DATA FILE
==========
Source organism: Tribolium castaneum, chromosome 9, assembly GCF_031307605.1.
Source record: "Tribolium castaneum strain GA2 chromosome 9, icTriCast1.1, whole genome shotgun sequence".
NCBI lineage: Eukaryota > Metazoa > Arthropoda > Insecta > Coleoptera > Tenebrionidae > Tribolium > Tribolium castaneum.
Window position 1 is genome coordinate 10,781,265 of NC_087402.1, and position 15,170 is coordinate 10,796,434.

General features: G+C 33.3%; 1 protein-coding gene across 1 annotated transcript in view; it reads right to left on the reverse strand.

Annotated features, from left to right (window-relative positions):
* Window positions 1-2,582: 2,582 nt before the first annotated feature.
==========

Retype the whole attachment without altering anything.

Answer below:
Source organism: Tribolium castaneum, chromosome 9, assembly GCF_031307605.1.
Source record: "Tribolium castaneum strain GA2 chromosome 9, icTriCast1.1, whole genome shotgun sequence".
NCBI lineage: Eukaryota > Metazoa > Arthropoda > Insecta > Coleoptera > Tenebrionidae > Tribolium > Tribolium castaneum.
Window position 1 is genome coordinate 10,781,265 of NC_087402.1, and position 15,170 is coordinate 10,796,434.

General features: G+C 33.3%; 1 protein-coding gene across 1 annotated transcript in view; it reads right to left on the reverse strand.

Annotated features, from left to right (window-relative positions):
* Window positions 1-2,582: 2,582 nt before the first annotated feature.